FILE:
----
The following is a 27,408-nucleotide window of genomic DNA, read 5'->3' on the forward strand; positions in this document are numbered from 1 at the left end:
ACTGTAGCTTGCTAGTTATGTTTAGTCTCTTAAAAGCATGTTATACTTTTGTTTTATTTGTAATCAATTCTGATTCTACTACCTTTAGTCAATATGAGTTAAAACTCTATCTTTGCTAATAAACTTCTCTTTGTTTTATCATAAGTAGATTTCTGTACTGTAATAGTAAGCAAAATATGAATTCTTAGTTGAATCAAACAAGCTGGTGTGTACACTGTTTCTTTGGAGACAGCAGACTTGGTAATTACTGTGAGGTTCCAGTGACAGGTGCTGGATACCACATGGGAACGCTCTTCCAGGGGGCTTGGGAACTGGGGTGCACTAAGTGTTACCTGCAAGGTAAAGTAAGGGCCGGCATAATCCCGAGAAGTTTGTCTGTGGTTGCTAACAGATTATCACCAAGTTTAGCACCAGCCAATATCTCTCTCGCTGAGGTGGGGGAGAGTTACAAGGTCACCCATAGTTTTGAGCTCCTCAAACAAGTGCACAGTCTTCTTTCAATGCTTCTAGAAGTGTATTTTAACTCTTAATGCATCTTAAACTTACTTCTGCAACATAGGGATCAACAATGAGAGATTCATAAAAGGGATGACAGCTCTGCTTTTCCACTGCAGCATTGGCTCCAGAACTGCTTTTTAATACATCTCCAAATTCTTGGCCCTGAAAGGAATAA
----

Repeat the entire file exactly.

The following is a 27,408-nucleotide window of genomic DNA, read 5'->3' on the forward strand; positions in this document are numbered from 1 at the left end:
ACTGTAGCTTGCTAGTTATGTTTAGTCTCTTAAAAGCATGTTATACTTTTGTTTTATTTGTAATCAATTCTGATTCTACTACCTTTAGTCAATATGAGTTAAAACTCTATCTTTGCTAATAAACTTCTCTTTGTTTTATCATAAGTAGATTTCTGTACTGTAATAGTAAGCAAAATATGAATTCTTAGTTGAATCAAACAAGCTGGTGTGTACACTGTTTCTTTGGAGACAGCAGACTTGGTAATTACTGTGAGGTTCCAGTGACAGGTGCTGGATACCACATGGGAACGCTCTTCCAGGGGGCTTGGGAACTGGGGTGCACTAAGTGTTACCTGCAAGGTAAAGTAAGGGCCGGCATAATCCCGAGAAGTTTGTCTGTGGTTGCTAACAGATTATCACCAAGTTTAGCACCAGCCAATATCTCTCTCGCTGAGGTGGGGGAGAGTTACAAGGTCACCCATAGTTTTGAGCTCCTCAAACAAGTGCACAGTCTTCTTTCAATGCTTCTAGAAGTGTATTTTAACTCTTAATGCATCTTAAACTTACTTCTGCAACATAGGGATCAACAATGAGAGATTCATAAAAGGGATGACAGCTCTGCTTTTCCACTGCAGCATTGGCTCCAGAACTGCTTTTTAATACATCTCCAAATTCTTGGCCCTGAAAGGAATAA